Слова на букву nest-open (459) Словарь американских идиом
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Слова на букву nest-open (459)

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on the lam
{adj.} or {adv. phr.}, {slang} Running away, especially from the law; in flight. * /The bank robber was on the lam for ten months before the police caught him./ - ...
on the watch
{adj. phr.} Alert; watchful. * /The customs inspector was on the watch for diamond smugglers./ * /Mary was on the watch for bargains at the auction./ Compare: EYE OUT, ...
on a dime
{adv. phr.}, {informal} In a very small space. * /Bob can turn that car on a dime./ * /Tom says his new sports car will stop on a dime./
on a limb
See: OUT ON A LIMB.
on a pedestal
{adv. phr.} Lovingly honored and cared for. * /Mrs. Raymond's children served her breakfast in bed on Mother's Day and later took her out to dinner. She felt on a ...
on a scratched horse
See: PUT ONE'S MONEY ON A SCRATCHED HORSE.
on a shoestring
{adv. phr.} With little money to spend; on a very low budget. * /The couple was seeing Europe on a shoestring./
on a volcano
See: SIT ON A VOLCANO.
on account
{adv. phr.} As part payment of a debt; to lessen the amount owed. * /John paid $10 down and $5 on account each month for his bicycle./
on account of
{prep.} As a result of; because of. * /The picnic was held in the gym on account of the rain./ Compare: ON ONE'S ACCOUNT, OF ONE'S OWN ACCORD.
on air
See: WALK ON AIR.
on all four
See: HIT ON ALL FOUR.
on all fours
{adv. phr.} 1. On all four legs; on hands and knees. * /Fido sat up to "beg" but dropped down on all fours to eat the dog biscuit Sam gave him./ * /Billy's father got down ...
on an average
or[on the average] {adv. phr.} In most cases; usually. * /On an average Dan's mother has to ask him three times before he helps with the dishes./ * /On the average, ...
on an even keel
{adv. phr,}, {informal} In a well-ordered way or condition; orderly. * /When the football rally seemed almost ready to become a riot, the principal stepped to the platform ...
on and off
See: OFF AND ON.
on approval
{adv. phr.} With the understanding that the thing may be refused. * /Mr. Grey bought his camera on approval./ * /The company offered to send a package of stamps on approval./ ...
on behalf of
See: IN BEHALF OP.
on board(1)
{prep.} On (a ship). * /Joan was not on board the ship when it sailed./
on board(2)
{adv.} or {adj. phr.} On a ship. * /The captain was not on board when the S.S. Flandre sailed./ * /A ship was leaving the harbor, and we saw the people on board waving./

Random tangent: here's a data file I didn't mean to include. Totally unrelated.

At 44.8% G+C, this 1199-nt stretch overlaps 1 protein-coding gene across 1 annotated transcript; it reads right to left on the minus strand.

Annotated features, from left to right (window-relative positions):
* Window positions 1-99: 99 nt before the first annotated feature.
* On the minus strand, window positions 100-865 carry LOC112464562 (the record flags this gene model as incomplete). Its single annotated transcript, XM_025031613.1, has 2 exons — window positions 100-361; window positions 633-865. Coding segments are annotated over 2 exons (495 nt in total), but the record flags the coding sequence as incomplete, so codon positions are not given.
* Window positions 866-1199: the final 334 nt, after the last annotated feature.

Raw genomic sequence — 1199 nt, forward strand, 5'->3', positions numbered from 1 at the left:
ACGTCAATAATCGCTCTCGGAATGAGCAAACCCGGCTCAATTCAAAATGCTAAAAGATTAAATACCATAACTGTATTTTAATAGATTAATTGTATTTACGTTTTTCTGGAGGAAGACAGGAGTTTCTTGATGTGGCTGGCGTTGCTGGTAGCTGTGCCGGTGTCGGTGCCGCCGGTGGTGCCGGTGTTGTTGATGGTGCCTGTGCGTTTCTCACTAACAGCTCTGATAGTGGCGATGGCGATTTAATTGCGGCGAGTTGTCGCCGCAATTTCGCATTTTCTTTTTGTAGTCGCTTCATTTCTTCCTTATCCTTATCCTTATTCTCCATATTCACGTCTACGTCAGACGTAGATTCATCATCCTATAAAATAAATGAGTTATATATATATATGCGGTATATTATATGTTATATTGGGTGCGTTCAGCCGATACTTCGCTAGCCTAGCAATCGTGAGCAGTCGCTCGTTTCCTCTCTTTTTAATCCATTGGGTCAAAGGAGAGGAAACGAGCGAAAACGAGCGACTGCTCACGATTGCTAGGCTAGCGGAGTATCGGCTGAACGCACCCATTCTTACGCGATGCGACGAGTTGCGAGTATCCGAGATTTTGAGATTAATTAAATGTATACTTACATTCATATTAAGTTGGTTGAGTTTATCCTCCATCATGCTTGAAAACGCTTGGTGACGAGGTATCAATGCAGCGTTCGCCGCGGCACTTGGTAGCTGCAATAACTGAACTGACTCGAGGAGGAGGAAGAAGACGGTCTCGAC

on borrowed time
See: LIVE ON BORROWED TIME.
on call
{adj. phr.} 1. Having to be paid on demand. * /Jim didn't have the money ready even though he knew the bill was on call./ 2. Ready and available. * /This is Dr. Kent's day to ...
on cloud nine
{adj. phr.}, {slang} Too happy to think of anything else; very happy. * /Ada has been on cloud nine since the magazine printed the story she wrote./ * /We were on ...
on condition that
{conj.} Providing that; if. * /I will lend you the money on condition that you pay it back in one month./ * /She agreed to act in the play on condition that she ...
on deck
{adv.} or {adj. phr.} 1. On a floor of a ship open to the outdoors. * /The passengers were playing shufflehoard on deck./ * /The sailors kept busy cleaning and painting on ...
on deposit
{adv. phr.} In a bank. * /I have almost $500 on deposit in my account./ * /The children save their pennies and each month place them on deposit./
on die money
{adv. phr.} Exactly right; exactly accurate. * /Algernon won the lottery; the numbers he picked were right on the money./ Compare: ON THE NOSE.
on duty
{adj. phr.} Doing one's job; supervising. * /Two soldiers are on duty guarding the gates./ * /There is always one teacher on duty during study hour./ Contrast: OFF ...
on earth
See: IN THE WORLD.
on easy street
{adj. phr.}, {informal} Having enough money to live very comfortably; rather rich. * /After years of hard work, the Grants found themselves on easy street./ * /Jim's ...
on edge
{adj. phr.} Excited or nervous; impatient. * /The magician kept the children on edge all through his show./ * /We were all on edge as we listened to the TV for ...
on end
{adj. phr.} Seemingly endless. - Used with plural nouns of time. * /Judy spent hours on end writing and rewriting her essay./ * /During July and August there was no rain for ...
on faith
{adv. phr.} Without question or proof. * /He said he was twenty-one years old and the employment agency took him on faith./ * /He looked so honest that we accepted his story ...
on file